Putting Defensive Indices to the Test

In January 2019, we highlighted several indices designed to reduce the impact of large equity market drawdowns. Here we analyze the same suite of indices divided across three broad categories: defensive equity, multi-asset, and volatility. This analysis simply reviews performance since the S&P 500®’s high on Feb. 19, 2020, through the close on Friday, March 20, 2020.[1]

The current bear market has progressed with extraordinary rapidity—there have been only 22 trading days since the S&P 500 reached its all-time high. As such, any conclusion we draw must be considered strictly preliminary. Moreover, it’s important to begin any evaluation with a reasonable set of expectations. Defensive equity indices are, after all, still equities; we hope that they will mitigate losses in the underlying benchmarks, but they’ll still go down, perhaps substantially. Loss mitigation should increase in multi-asset indices, which are able to shift capital away from a declining equity market. Finally, indices that can take a long position in volatility might, at least in the current circumstances, be the best risk mitigators of all.

Defensive Equity

This category includes three well-known index series: the S&P Low Volatility Indices, S&P Quality Indices, and S&P Dividend Aristocrats® Indices. These indices have attracted significant inflows, particularly in recent years, as investors have balanced their need to maintain a position in equities with concerns about an aging bull market. As of the close on Friday, March 20, 2020, two of the three were beating their benchmark, the S&P 500, despite having just come through an extraordinarily difficult week. Coming into last week, the S&P 500 Low Volatility Index had recorded meaningful outperformance but then had a particularly tough week due to overweight positions in Real Estate and Utilities, two of the hardest hit sectors.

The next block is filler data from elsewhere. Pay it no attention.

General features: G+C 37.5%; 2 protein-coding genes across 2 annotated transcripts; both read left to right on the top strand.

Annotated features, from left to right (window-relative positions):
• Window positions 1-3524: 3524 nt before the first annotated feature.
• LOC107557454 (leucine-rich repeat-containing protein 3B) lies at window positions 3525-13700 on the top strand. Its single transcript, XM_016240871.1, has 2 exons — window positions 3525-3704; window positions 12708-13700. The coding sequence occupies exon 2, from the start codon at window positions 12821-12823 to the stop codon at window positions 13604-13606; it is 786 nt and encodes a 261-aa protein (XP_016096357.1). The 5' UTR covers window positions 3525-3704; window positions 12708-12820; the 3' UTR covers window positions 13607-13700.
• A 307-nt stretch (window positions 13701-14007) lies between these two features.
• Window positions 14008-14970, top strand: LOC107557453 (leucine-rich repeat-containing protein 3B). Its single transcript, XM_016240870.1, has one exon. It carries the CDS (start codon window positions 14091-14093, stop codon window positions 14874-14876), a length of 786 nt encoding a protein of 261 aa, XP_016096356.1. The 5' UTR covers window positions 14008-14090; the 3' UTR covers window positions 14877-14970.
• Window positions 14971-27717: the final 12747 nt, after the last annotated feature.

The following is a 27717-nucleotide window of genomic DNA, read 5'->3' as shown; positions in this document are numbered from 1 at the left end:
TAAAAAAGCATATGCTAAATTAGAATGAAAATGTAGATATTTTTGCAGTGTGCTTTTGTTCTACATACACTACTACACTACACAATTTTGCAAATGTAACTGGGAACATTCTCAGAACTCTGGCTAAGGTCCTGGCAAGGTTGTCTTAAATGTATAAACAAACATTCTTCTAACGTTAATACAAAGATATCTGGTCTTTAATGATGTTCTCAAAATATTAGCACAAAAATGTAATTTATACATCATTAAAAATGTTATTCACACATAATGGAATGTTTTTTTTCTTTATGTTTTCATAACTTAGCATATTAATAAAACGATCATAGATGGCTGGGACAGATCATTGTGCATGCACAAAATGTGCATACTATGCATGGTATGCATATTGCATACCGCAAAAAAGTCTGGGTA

Multi-asset indices combine imperfectly-correlated asset classes (such as stocks and bonds) with the goal of creating broadly diversified portfolios. These indices employ disciplined asset allocation rules and dynamically adjust their leverage or allocation with the aim of achieving a more stable risk profile.

As expected, many of these indices have de-leveraged or increased allocations to safe-haven assets as volatility has increased in recent weeks. Thus far, several have posted double-digit drawdowns, which is not surprising when almost all asset classes are down. However, losses have been muted and many of our indices have posted meaningful outperformance compared to equities.


Volatility can be thought of as an asset class in its own right, which market participants can use to access uncorrelated returns, provide downside protection, and improve risk-adjusted performance. Indices in this category either invest directly in volatility or use it as an allocation signal.

As you will see in Exhibit 3, the Cboe S&P 500 Buffer Protect Index Balanced Series posted meaningful outperformance. This is due to the fact that each monthly index within this series “buffer protects” against the first 10% of losses in the S&P 500 over a set period of time. The S&P 500 Dynamic VEQTOR Index, which rebalanced in and out of cash and increased its allocation to short-term VIX® futures as the VIX spiked, recorded positive returns, up 7.9%.

[1] For more details on these individual indices, please see: Seeking Volatility Protection Using Indices.

The posts on this blog are opinions, not advice. Please read our disclaimers.

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